By Mark Ashenden | 27 July 2011
One year out from the London Olympics and you'd think the boss of one of the UK's top sports would be talking of sleepless nights and the growing pressure of delivering medals in return for millions of pounds of investment, desperate not to let the country down. Not so for the man in charge of British Cycling, Ian Drake, as found out when he spoke to him on the eve of the celebrations to mark the year-to-go mark ahead of London 2012.
Three years ago Britain's cyclists hurtled around the roads and velodrome in Beijing at speeds up to 45mph on their way to an incredible 14 Olympic medals (eight gold) and 20 Paralympic medals (17 gold) and despite weighty expectations and demands for more pedal success on home soil in 2012, there is little to suggest the sport's grand master-plan of CEO Ian Drake is anything but firmly on course - on and off the track.
Rebecca Romero celebrates one of GB's 25 gold medals from 2008
"Winning medals is huge, and being the best is the key aim of British Cycling and our partners" insists the 40-year-old, who is responsible for a £27 million pot from UK Sport between 2009 and 2013. "But we have a much wider role than that and our whole plan is oriented around inspiring participation and using our elite success to drive more people to get into sport."
"The opportunity to host an Olympic Games brings with it the tremendous responsibility of legacy. Our vision is clear for legacy - we want to get to 2012 and have a nation of active cyclists watching British cyclists succeed, and not a nation of couch potatoes."
"We are hugely dependent on the support of UK Sport and Sport England. Plus our partnership with Sky is one of the main reasons we are in such a strong position - both in terms of elite success and grass roots participation. Sky have embraced our vision and want to help us deliver it and leave a legacy for cycling. We are now starting to make really good progress in terms of growth across cycling as both competitive and recreational activity."
The Government wants one million people playing more sport by 2012/13 and recent Sport England figures showing a decline in major sports like football and swimming make gloomy reading. Activities on two wheels though are bucking the trend in a very large way as more and more swap their couch for a saddle.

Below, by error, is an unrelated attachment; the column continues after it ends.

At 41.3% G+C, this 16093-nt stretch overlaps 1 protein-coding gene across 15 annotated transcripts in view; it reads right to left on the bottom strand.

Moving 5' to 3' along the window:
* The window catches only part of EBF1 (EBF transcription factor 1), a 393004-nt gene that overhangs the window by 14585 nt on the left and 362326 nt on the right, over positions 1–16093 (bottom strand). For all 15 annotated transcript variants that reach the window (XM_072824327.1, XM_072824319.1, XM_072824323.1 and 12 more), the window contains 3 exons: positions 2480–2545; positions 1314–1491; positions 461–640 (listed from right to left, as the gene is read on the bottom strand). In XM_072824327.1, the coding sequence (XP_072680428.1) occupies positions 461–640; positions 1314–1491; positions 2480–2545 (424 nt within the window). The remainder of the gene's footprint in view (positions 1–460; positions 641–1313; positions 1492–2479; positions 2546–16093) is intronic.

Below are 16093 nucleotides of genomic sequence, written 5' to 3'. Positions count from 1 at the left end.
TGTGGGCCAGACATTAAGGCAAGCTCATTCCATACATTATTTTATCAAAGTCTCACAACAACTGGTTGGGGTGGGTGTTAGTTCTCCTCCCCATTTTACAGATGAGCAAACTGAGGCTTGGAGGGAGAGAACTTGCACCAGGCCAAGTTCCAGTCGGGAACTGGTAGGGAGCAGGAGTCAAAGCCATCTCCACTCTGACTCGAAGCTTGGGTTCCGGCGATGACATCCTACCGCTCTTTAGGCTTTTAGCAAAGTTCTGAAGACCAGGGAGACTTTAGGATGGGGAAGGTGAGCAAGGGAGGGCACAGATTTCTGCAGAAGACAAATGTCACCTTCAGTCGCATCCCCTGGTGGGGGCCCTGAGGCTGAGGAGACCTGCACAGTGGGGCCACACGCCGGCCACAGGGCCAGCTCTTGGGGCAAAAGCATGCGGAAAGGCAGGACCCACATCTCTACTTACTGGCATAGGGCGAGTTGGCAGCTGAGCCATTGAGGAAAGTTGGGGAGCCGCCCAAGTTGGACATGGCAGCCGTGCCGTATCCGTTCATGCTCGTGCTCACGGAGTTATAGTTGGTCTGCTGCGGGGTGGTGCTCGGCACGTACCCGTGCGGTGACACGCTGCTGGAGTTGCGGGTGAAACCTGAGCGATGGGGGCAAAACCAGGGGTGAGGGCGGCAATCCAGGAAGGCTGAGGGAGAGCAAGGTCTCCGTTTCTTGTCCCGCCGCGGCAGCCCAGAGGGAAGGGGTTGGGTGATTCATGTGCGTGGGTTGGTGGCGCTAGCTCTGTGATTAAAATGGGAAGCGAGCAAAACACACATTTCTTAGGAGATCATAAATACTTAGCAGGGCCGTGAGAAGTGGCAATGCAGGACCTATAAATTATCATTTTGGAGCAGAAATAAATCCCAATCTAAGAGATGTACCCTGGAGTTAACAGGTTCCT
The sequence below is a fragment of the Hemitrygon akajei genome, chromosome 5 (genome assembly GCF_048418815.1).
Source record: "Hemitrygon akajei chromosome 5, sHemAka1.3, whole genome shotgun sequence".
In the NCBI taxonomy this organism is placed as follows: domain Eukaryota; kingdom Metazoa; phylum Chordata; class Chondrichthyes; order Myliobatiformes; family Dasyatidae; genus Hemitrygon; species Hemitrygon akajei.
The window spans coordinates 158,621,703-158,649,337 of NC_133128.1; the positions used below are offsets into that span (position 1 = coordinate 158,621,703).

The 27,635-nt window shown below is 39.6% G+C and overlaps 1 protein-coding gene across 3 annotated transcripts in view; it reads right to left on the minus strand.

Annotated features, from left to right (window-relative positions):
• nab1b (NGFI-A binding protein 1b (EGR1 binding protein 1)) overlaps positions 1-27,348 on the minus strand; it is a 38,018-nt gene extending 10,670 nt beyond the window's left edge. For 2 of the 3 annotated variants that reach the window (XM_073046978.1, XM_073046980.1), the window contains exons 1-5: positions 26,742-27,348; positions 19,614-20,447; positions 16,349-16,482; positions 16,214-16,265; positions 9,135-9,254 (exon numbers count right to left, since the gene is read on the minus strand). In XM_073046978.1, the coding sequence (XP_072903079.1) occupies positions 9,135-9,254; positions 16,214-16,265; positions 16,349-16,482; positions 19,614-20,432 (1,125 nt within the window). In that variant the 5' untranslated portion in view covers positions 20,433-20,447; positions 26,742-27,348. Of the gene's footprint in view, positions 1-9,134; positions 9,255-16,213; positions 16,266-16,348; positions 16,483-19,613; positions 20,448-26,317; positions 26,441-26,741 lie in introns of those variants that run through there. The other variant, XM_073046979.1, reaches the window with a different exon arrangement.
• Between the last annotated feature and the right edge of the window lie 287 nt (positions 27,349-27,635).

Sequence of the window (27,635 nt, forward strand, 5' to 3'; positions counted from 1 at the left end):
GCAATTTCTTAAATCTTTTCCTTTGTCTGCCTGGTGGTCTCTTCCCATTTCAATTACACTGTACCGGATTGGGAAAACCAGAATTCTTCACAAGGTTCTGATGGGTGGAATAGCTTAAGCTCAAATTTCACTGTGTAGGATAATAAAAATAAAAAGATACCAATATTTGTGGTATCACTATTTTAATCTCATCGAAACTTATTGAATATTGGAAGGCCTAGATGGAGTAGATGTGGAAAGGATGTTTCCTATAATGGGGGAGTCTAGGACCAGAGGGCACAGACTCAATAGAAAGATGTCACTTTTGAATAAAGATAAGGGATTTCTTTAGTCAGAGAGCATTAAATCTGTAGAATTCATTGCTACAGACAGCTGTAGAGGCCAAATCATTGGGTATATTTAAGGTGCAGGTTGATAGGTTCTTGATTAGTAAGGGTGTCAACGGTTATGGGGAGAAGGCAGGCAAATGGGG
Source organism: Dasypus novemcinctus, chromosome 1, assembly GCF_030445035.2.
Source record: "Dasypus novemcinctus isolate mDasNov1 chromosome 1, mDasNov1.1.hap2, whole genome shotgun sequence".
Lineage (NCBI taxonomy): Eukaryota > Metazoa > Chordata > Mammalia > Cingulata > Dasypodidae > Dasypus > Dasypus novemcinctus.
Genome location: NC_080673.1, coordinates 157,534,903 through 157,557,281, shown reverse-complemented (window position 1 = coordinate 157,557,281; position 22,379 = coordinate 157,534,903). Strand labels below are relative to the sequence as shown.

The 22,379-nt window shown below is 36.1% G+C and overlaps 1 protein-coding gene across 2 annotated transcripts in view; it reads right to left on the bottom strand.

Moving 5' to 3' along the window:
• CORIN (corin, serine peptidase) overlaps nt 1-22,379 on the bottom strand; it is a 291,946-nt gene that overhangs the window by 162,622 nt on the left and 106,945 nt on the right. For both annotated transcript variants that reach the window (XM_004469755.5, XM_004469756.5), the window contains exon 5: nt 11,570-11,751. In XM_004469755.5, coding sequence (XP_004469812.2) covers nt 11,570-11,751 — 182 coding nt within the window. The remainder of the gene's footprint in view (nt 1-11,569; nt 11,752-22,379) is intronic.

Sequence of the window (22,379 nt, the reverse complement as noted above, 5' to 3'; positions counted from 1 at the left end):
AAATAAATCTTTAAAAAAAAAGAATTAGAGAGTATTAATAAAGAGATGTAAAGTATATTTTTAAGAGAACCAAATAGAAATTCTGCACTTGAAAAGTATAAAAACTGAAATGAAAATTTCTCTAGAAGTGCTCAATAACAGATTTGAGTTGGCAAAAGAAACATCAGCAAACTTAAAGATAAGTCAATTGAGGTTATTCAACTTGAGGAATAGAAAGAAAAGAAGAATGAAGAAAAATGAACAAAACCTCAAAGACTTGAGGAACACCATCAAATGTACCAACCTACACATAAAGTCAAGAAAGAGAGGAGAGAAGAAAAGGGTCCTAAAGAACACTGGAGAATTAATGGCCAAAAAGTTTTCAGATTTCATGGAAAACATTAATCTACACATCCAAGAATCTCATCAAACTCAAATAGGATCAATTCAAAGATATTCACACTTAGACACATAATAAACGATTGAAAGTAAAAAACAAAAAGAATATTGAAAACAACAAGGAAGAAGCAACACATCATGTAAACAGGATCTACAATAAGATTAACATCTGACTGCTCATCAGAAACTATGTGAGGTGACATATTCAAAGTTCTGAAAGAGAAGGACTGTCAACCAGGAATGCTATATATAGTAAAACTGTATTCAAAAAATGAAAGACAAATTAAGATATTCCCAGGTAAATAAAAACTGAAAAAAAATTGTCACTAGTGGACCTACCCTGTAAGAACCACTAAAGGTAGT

Sky Ride London, a memorable day for thousands of cyclists
Over the past two years, cycling's once per week participation numbers have risen by over 75,000, British Cycling membership currently stands at 38,053 - an increase of 36% since 2009 - and there are now more events than ever for competitive and non-competitive riders. Schemes like Sky Ride (organised events around the country) and Go-Ride (for young people) have been paramount in helping to boost numbers.
Eyeing Sport England's participation target of 125,000 by 2013, Drake adds: "We are bang on target to deliver. There is not a lot of growth across the sports participation at present but we're delighted to be one of those National Governing Bodies delivering an increase."
"The only way of getting into British Cycling used to be through racing. We now have great diversity beyond competition. Diversification to embrace all forms of cycling is absolutely the foundation of our plan and it enables us to do more and have a bigger impact which is why we are seeing more people getting involved on a bike for the first time with British Cycling."
"We connect with young people in schools and in communities with Go-Ride, with clubs, and people of all ages and abilities through our sky ride local programme and our women's led ride network, Breeze. Our events calendar is expanding at a phenomenal rate across all the competitive cycling disciplines and non-competitive events such as Sportives so there's never been a better time or opportunity to give cycling a go. In fact however you ride your bike you can do it with British Cycling and that's really powerful.